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Handbok i klardrömmar review

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Issue number: 2022:2


Handbok i klardrömmar

(Lucid Dreams: A User’s Manual)

by Johanna Holmström
reviewed by Darcy Hurford

The first story opens harmlessly enough. Elina buys some fabric for new curtains online and worries her husband Thomas won’t approve of them. Over the next few pages, it becomes increasingly clear that things aren’t great between them, to put it mildly; she’s afraid of him; they have sex when she doesn’t want to; he is mysteriously absent and she is having distinctly odd dreams. They buy a new axe; he jokes with the cashier about using it on his wife. Then, eleven pages into Gula gardiner (Yellow Curtains, surely a nod to Charlotte Perkins Gilman), comes a sentence that upends everything. Describing Thomas:

‘Instead, there’s something methodical about him, like a surgeon conducting experiments on living children in a country somewhere far away […] It’s admirable, a calmness like that. Not everyone has nerves like that.’

What a sentence. With it, the text shifts from the banal everyday to horrendous human rights crimes, and nothing but a comma separates the two. Why is calmness like that admirable, and whose thoughts are these, Elina’s or someone else’s? It is unsettling and impressive writing in any case – and very typical of this collection.

Johanna Holmström is a master of disturbing and uncomfortable prose – and of the short story. Handbok i klardrömmar is her third short story collection, and while she has also written three novels and a biography, the return to this particular format is welcome. It’s a trickier genre than the novel in some ways; not only do you need an idea for each individual story, but also there is less scope for slowing the pace for a few pages now and then.

The rest of this ten-story collection often features similar shifts in tone to the one above. You never quite know where you are with a character. Very few of them seem to articulate their motives to themselves; they just act, with the interpretation left to the reader. When a story is being told through a particular character’s perspective, the reader’s usual impulse is to empathise with that character; you’re seeing events unfold from their point of view, after all. Holmström’s writing wrongfoots that impulse. Time and again, characters in Handbok i klardrömmar do things you really, really don’t want to empathise with. Things that make you lift your eyes from the page and look around you for reassuring signs of normality. Silja, for instance, narrates one story, only to reappear elsewhere as the subject of horrifying anecdote, while her neighbour Tellervo has a daughter whose approach to pet feeding in a later story is grimly amoral.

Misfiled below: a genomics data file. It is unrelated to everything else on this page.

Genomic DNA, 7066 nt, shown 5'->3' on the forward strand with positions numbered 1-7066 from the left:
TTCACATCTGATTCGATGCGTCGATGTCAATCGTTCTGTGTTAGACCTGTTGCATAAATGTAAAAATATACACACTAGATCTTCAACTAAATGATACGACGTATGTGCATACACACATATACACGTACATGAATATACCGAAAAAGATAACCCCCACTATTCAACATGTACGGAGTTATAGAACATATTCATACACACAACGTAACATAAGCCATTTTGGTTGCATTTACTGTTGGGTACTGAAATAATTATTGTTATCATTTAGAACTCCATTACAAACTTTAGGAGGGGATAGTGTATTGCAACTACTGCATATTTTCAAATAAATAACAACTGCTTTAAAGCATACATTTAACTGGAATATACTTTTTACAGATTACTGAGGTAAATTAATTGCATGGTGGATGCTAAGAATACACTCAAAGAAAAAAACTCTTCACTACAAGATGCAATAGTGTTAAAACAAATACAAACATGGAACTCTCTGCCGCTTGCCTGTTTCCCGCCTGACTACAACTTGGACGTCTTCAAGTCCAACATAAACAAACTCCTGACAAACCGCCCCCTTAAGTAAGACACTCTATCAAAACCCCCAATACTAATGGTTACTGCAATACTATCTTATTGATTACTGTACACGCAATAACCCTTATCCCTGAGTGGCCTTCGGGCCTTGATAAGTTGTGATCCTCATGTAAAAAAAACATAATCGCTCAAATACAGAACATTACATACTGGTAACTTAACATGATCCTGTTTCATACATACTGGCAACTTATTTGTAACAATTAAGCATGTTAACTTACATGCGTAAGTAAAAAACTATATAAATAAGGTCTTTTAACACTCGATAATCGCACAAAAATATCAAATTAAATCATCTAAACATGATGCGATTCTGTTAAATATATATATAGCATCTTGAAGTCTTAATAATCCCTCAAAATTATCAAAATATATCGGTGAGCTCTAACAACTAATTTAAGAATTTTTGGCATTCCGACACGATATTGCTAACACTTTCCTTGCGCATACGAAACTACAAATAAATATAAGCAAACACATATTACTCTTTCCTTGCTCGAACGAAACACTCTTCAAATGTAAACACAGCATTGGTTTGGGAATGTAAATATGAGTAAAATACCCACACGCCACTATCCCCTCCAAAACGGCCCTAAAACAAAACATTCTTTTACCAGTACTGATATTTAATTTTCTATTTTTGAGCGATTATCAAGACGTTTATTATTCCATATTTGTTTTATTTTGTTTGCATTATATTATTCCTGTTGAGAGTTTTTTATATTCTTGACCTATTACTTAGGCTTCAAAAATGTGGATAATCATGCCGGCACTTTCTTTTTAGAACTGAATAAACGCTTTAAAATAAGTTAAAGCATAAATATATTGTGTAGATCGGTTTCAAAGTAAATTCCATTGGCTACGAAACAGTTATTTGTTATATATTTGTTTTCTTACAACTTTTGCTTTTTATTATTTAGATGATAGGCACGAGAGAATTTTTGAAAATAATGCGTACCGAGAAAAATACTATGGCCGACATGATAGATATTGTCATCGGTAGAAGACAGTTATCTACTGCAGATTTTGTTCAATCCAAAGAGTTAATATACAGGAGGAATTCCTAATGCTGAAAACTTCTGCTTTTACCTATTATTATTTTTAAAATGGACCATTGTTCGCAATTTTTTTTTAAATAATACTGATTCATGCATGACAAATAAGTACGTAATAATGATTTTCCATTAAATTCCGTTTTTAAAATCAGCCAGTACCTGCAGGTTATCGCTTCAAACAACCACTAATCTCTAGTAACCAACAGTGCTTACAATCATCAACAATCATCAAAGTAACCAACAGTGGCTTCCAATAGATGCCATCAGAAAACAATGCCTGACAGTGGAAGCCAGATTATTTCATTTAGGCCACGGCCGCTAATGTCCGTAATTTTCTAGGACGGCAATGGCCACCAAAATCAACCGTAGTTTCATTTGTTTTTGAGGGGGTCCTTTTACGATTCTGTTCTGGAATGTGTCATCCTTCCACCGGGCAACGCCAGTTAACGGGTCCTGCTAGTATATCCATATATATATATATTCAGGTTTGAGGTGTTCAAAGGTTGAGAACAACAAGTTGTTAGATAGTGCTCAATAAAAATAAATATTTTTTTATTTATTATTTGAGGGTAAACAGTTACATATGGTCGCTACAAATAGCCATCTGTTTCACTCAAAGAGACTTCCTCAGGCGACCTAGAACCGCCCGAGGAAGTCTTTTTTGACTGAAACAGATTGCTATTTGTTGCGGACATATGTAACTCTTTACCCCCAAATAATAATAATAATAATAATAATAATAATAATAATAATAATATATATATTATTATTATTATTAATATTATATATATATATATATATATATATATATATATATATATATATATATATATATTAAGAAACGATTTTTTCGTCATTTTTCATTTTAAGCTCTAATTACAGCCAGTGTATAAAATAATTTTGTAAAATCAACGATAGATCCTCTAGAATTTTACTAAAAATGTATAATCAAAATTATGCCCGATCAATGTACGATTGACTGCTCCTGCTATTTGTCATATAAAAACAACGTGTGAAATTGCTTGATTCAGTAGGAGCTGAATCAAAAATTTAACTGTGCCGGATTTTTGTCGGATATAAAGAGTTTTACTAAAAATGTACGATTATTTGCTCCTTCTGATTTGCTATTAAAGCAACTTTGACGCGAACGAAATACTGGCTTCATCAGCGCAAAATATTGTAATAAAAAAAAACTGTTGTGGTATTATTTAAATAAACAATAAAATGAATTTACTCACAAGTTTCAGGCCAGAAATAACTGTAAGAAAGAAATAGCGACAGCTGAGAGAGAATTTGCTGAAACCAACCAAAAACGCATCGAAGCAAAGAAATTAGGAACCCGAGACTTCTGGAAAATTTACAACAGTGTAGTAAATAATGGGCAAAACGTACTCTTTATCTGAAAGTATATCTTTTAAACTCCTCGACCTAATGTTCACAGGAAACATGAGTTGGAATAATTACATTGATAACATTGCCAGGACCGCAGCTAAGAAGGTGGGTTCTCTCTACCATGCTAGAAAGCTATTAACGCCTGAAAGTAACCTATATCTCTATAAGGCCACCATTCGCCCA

At the same time, a second story pulses through the entire book like an undercurrent: the destruction of the planet. Birds fall from the sky; animals die out; work begins on the construction of Abiogenesis, a kind of domed artificial city to which not everyone will be granted entrance. What starts in the suburban setting of Esbo, (a place that in real life feels more like the sprawling westward continuation of Helsinki than an actual city), ends up in an artificial city with its own hierarchy, afraid of the world outside.

Certain elements recur: animals, violence, kindergartens (Holmström is great at writing from a child’s perspective), but time itself evaporates. While the first three or so stories are set in something like our present day, namechecking Jörn Donner and referring to a pandemic, by the last story of Handbok i klardrömmar the passing of time has ceased to be measurable: a society where some individuals are put to sleep at the age of 35, while others have lived multiple human ages.

There are several points of reference that come to mind when reading Handbok I klardrömmar: Huxley’s Brave New World, Margaret Atwood, David Mitchell’s Bone Clocks and Ghostwritten, and even a couple of the more gruesome episodes of Torchwood.  Yet the initial setting is distinctly Finland and it has a prose style that sets it apart. Not to mention the fact that the last story (Förlorat paradis – Lost Paradise) ends on an unexpected optimistic note.

Black-and-white image of blonde woman looking over her shoulder
Johanna Holmström. Photo: Niklas Sandström

Handbok i klardrömmar

Albert Bonniers förlag, Förlaget M (Finland), 300 pages

Foreign rights: Federico Ambrosini, Salomonsson Agency

Swedish Book Review has previously reviewed and published extracts from Johanna Holmström’s novels Själarnas ö (Island of Souls), translated by Fiona Graham (SBR 2019:1), and Asfaltsänglar (Asphalt Angels), translated by Nichola Smalley (2013 special issue). Her biography of fellow writer Märta Tikkanen was reviewed in SBR 2021:2.

Själarnas ö was nominated for Finland’s Runeberg Prize, and Holmström was awarded the Längmanska Commission’s Prize for Author of the Year in 2020.